Frequently Asked Questions

What is the National HTC Patient Satisfaction Survey (PSS)?

The Hemophilia Treatment Center (HTC) National Patient Satisfaction Survey (PSS) is a brief set of questions that gives people with hemophilia, von Willebrand Disease and other inherited bleeding disorders a chance to say what they think about HTC care across the US. It further provides the opportunity for patients to make suggestions on how to improve HTC care. The survey has been conducted twice, in 2015 and 2018.

Why do we need the PSS?

The purpose of HTCs is to give patients – and people with suspected bleeding and clotting disorders – the best clinical care services, to help them live long healthy lives. So what patients think about their HTC care is important. Information on what HTCs are doing well and where HTCs need to improve services is valuable. Some individual HTCs do conduct patient satisfaction surveys, but the PSS is the first and only nationwide survey of HTC patient satisfaction. With nearly all HTCs using the same survey, we can discover if there are differences in patient satisfaction with HTC care across the country and over time.

When did you send out this survey?

HTCs sent the PSS to patients/families at the beginning of 2015 and 2018 regarding the care they received in calendar years 2014 and 2017, respectively. 

Who was the survey sent to? Was the survey handed out in clinics, or mailed?

HTCs sent surveys to all households where a patient with a bleeding disorder lived. We asked parents or caregivers to fill out the survey if the patient was under 17 years old. In most cases, HTCs mailed out the surveys and/or provided a link to the online survey. A small number of surveys were handed out in clinic. 

Could the PSS be filled out online or just on paper?

Both! The instructions on the PSS letter had a link to allow patients to fill out the PSS online.

Was the survey just in English?

No, the PSS was in both English and Spanish: both the online and paper versions.

Did patients get a reminder if they forgot to fill out a survey?

No.

Where did patients send the completed surveys?

The surveys were returned to the University of Colorado HTC. The staff there entered all survey data.

How many people completed and returned a survey?

In 2015, 5006 people filled out a survey. In 2018, 4767 people filled out a survey. This is a great response, especially since we did not send any reminders.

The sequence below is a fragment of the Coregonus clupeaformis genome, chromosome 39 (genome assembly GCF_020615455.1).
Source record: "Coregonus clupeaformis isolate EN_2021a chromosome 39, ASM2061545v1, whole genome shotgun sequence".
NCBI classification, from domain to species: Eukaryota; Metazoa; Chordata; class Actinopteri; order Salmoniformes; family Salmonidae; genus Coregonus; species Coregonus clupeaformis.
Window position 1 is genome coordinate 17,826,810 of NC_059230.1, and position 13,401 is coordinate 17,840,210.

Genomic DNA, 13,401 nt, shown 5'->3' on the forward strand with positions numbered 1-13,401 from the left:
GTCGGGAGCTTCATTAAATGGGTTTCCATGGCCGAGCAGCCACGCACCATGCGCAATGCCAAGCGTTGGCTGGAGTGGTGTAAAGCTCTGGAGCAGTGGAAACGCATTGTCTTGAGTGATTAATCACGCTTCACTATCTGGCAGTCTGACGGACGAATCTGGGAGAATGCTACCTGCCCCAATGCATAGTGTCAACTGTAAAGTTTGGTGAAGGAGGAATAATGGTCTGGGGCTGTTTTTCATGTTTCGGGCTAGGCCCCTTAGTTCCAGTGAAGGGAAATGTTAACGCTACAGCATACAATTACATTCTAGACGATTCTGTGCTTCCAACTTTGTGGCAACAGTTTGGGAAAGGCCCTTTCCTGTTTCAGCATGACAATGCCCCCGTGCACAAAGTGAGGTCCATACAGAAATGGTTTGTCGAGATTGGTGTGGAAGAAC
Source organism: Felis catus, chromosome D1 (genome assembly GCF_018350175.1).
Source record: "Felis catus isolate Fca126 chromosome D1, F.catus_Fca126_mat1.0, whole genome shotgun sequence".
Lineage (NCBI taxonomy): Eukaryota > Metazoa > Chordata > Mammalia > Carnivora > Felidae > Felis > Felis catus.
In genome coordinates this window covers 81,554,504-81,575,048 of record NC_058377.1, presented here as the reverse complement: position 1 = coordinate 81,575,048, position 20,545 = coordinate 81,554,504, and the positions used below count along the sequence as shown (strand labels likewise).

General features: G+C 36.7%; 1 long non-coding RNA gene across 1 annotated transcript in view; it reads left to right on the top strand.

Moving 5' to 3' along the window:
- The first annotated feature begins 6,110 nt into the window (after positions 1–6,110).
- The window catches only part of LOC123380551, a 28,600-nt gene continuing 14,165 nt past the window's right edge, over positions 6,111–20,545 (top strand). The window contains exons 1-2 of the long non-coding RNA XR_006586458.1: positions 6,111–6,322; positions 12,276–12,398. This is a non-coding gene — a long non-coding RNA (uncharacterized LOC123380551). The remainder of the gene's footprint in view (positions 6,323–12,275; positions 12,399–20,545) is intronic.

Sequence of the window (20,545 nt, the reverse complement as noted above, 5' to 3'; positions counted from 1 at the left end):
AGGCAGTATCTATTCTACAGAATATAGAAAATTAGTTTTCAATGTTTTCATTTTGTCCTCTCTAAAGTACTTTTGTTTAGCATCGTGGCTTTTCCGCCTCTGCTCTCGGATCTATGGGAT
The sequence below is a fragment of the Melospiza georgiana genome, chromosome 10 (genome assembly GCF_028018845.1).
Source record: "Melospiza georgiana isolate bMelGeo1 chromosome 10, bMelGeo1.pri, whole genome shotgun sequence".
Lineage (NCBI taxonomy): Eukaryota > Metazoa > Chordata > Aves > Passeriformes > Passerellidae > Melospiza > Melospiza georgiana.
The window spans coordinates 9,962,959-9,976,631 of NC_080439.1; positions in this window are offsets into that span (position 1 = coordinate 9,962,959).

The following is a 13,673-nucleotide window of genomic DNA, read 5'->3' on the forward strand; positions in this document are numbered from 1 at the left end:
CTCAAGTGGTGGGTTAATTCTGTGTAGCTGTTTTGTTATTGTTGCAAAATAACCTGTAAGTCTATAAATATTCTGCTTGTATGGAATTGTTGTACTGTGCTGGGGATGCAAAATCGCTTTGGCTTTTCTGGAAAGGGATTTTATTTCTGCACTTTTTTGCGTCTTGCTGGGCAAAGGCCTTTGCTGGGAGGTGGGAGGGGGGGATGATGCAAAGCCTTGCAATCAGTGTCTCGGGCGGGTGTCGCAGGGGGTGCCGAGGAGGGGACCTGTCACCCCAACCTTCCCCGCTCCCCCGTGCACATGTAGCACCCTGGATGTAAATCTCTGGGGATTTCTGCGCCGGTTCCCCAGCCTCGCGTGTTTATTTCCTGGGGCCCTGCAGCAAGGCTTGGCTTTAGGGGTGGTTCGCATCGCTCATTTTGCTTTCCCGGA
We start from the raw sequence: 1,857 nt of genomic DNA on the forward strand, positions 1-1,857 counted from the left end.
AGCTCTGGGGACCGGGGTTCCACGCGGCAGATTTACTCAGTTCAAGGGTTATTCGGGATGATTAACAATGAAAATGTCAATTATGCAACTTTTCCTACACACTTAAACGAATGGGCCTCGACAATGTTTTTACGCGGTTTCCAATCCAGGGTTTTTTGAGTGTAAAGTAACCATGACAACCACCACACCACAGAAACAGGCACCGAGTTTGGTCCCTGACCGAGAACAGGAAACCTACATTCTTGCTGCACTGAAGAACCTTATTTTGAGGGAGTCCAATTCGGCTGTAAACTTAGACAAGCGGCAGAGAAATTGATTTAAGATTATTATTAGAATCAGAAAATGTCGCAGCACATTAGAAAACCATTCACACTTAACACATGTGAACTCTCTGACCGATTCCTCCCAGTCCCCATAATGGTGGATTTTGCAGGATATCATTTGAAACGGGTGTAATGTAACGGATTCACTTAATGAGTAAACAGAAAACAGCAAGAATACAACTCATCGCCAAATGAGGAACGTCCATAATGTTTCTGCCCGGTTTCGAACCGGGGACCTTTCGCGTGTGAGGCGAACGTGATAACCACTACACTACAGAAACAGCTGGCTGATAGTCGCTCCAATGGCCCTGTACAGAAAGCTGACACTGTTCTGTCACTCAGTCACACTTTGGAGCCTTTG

What did you find out?

Most patients were “usually” or “always” satisfied with HTC information and services. But, as expected, there are areas where HTCs can continue to improve. Also, some barriers to care (including language and insurance) were seen more in certain parts of the country than in others. The PSS patients and caregivers feedback helps us to know what kinds of things that each center, each region, and nationwide need to work on to improve care.

Do you have statistics from my region or center?

Yes. We have posted articles and graphics that share what we found. We do not post individual HTC-level data but the survey responses have been shared with each HTC and their regions. Please see the “News” section on our website.

I didn't get to participate and I would like to. How can I fill out a survey?

The second national survey is now complete, so it is no longer available. However, we hope to continue repeating the PSS regularly, about every three years. The next survey is scheduled to be sent out in early 2021. This time frame gives each center a chance to take the feedback and make improvements. We plan to compare the results of the surveys over time. The hope is that we continue to have a large number of HTC patients complete the 2021 survey, and we will see improvements in satisfaction with HTC care.

Was this survey anonymous?

Yes. The PSS was anonymous. There are no patient names or addresses on the PSS. But the name of the HTC was on the survey. Having the name of the HTC on the survey allowed us to categorize responses by HTC, and we sent each HTC the feedback just from their own patients. The feedback that we sent to each individual HTC did not have the patients name or address or other identifying information.

What was in the survey?

You can see our full survey and all the questions we asked here.